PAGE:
Blockbusters based on comic books might be racking up billions at the box office, but the creators of Kiwi comic anthology Faction aren't in it for fortune and glory - they just want to get their comics out into the world.

Faction is an 86-page New Zealand comic anthology from publisher 3 Bad Monkeys, featuring short stories in a variety of genres and styles, all created by local artists.

The second issue was published last week, and includes science fiction stories set on alien worlds, slices of an autobiographical comic, and tales of dinosaur taming, existential cycle races and young mischief makers.

Artist Damon Keen - who co-edits the title with Amie Maxwell - says the title wasn't launched as a money making proposition, they just want to get more new Zealanders reading comics.


"There is just so much difference and variety in comics, and it's mainly invisible to the community at large. So we were looking for material that raises the bar to a high level, with the aim of making a very beautiful product that would attract some new readers."

The book comes with a 'suggested for mature readers' tag, and has some mild nudity and occasional bursts of violence. Keen says the idea that comics aren't just for kids anymore has been around for decades, but Faction was still trying to offer slick and sophisticated comics for the widest audience possible, and that sometimes resulted in something more suited for adult readers.

Keen contributed to the second issue with the 23-page story Ectype, about strange life on a hostile alien world, and admits the whole venture "isn't entirely philanthropic".

"I had some comics of my own that I wanted to put out there, and at that time there was nowhere to go, so I got together with some other artists and we did it ourselves."

After raising the start-up funding on NZ crowd-funding platform PledgeMe, the first issue was published at the start of this year.

While many people still associate comics with superheroes, Faction allows the artists in work in any genre they like, and there are no men in tights at all in the latest issue.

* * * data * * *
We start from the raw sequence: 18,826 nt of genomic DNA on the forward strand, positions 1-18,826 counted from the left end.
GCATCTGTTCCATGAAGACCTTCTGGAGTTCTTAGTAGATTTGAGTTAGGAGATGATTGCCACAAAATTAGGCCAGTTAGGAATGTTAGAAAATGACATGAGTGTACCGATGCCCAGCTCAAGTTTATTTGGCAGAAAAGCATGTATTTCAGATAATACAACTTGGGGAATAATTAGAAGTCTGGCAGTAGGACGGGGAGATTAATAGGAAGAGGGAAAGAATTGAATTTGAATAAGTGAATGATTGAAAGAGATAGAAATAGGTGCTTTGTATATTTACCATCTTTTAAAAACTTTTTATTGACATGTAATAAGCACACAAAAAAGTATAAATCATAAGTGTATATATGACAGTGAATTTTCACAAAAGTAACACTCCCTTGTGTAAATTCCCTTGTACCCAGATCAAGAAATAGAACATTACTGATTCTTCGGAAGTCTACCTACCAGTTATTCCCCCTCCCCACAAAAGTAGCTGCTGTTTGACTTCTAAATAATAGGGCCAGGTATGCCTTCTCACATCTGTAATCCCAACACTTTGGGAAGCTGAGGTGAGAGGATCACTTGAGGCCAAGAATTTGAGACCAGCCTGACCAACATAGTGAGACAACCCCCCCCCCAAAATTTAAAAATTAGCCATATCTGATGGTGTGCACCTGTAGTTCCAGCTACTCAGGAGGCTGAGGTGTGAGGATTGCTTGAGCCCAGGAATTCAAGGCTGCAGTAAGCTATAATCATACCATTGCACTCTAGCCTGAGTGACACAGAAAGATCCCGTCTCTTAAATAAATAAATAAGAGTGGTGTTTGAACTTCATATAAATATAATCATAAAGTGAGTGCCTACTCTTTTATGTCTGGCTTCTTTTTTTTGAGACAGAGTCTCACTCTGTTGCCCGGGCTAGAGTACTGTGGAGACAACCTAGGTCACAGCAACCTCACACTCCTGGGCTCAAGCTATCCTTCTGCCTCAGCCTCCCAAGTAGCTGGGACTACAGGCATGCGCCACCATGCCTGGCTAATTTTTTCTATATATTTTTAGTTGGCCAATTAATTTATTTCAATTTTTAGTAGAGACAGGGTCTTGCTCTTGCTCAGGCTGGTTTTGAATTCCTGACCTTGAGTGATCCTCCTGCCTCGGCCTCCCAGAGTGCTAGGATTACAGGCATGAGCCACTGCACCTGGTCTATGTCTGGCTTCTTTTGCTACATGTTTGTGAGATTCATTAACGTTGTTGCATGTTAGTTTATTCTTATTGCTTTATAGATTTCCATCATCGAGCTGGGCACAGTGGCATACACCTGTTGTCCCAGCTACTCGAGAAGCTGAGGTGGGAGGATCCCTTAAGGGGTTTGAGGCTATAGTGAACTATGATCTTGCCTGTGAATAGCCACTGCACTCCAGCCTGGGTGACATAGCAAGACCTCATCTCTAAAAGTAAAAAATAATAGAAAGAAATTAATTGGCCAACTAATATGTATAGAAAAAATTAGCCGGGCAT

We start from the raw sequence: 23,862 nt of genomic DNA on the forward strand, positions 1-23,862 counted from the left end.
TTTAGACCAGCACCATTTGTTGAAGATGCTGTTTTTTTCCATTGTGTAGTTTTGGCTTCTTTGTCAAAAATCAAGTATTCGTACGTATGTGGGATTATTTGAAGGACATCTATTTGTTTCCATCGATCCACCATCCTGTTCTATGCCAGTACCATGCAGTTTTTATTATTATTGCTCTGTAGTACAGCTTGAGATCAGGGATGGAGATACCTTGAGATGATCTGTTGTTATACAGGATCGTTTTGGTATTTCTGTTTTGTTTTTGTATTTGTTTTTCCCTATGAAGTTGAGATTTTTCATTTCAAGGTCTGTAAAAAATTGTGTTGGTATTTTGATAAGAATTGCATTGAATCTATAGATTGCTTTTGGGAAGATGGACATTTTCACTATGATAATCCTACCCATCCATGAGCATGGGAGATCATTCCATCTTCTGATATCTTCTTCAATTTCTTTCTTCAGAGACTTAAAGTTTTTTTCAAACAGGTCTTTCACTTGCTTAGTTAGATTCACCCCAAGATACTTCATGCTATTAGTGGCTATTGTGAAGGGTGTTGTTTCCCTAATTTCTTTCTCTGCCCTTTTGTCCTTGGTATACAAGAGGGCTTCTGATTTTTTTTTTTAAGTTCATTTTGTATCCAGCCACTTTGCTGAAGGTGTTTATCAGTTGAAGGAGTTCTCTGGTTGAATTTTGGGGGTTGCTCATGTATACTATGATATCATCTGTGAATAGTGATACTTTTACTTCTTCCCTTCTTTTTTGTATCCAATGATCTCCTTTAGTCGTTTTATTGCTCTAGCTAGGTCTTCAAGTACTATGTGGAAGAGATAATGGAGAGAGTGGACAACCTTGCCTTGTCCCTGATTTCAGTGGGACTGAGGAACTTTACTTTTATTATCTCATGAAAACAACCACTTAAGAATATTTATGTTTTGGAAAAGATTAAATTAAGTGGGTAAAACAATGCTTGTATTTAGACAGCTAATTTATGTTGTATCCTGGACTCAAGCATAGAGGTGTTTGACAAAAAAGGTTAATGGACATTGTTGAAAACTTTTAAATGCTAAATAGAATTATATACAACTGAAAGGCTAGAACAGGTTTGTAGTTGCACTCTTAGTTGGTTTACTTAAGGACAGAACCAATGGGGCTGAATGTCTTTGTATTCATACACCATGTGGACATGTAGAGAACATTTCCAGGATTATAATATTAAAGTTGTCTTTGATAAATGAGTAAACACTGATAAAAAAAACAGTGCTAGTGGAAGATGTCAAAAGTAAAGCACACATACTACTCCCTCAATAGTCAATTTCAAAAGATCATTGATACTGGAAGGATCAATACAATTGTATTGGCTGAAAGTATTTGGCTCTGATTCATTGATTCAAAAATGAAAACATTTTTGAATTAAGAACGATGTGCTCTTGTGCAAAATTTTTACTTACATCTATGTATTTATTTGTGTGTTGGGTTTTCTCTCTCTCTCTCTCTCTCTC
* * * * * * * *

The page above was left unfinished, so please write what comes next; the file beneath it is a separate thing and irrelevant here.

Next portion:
The artists include a mix of established comic creators, up and coming talents, and designers for Weta who do comics on the side. Keen says the best thing about editing the series was finding new artists and seeing what they can do.

"You get people like Allan Xia who has a very painterly, Heavy Metal style, but then there is also Rachel Royale's work, which is much more delicate and colourful. And then you have somebody like Lauren Marriott, whose comics are just hilarious.

"Some of them have a Pacific influence, and some of them are a real mash-up - you get stuff that looks like manga, but reads like Western comics. We're quite lucky here in New Zealand, because we get a real mix of influences."

Many of the Kiwi artists in Faction honed their craft on webcomics, and tablets have made reading digital comics even easier, according to Keen.

He says there will always been print comics, but they were more likely to be art objects than mass-produced entertainment, and the future for Kiwi comics was a digital one.

"The internet changed everything, and it brings like-minded artists together to form a community, allowing them to meet and work with people they might otherwise never have known."

Technology has also caused huge changes in the physical process of creating comics, says Keen.

"The artists are all scanning their own work and coloring on their computers. That's the norm now. Apart from some sketchy thumbnails, all of my art was done on a screen.

"But it's just a matter of using whatever works for you - you can get too hung up on the tools. It's still the same principles of comic art, whatever you use."

While the Faction comics are being published in print editions on glossy paper, the stories are being made available to read for free on the publisher's website. The first issue is fully available for download, and pages from the second issue will be made available this week.

Keen says he hopes interested readers will buy the print edition, but the decision to release the comics for free online was partly made to get the comics out to that biggest possible audience.

"There might be no comics community in smaller towns, but there also might be one person making their comics in their bedroom, and wondering how to get people to read their work. We're just trying to say don't stop, don't be discouraged. Look, we did it, and you can too."


# Download Faction comics at

# September is Comic Book Month at Auckland Libararies. Faction co-editor Damon Keen and several other local comic creators will present a panel on Kiwi comics and culture at the Auckland Central Library on Tuesday from 6.30 - 7.30pm. See here for more details.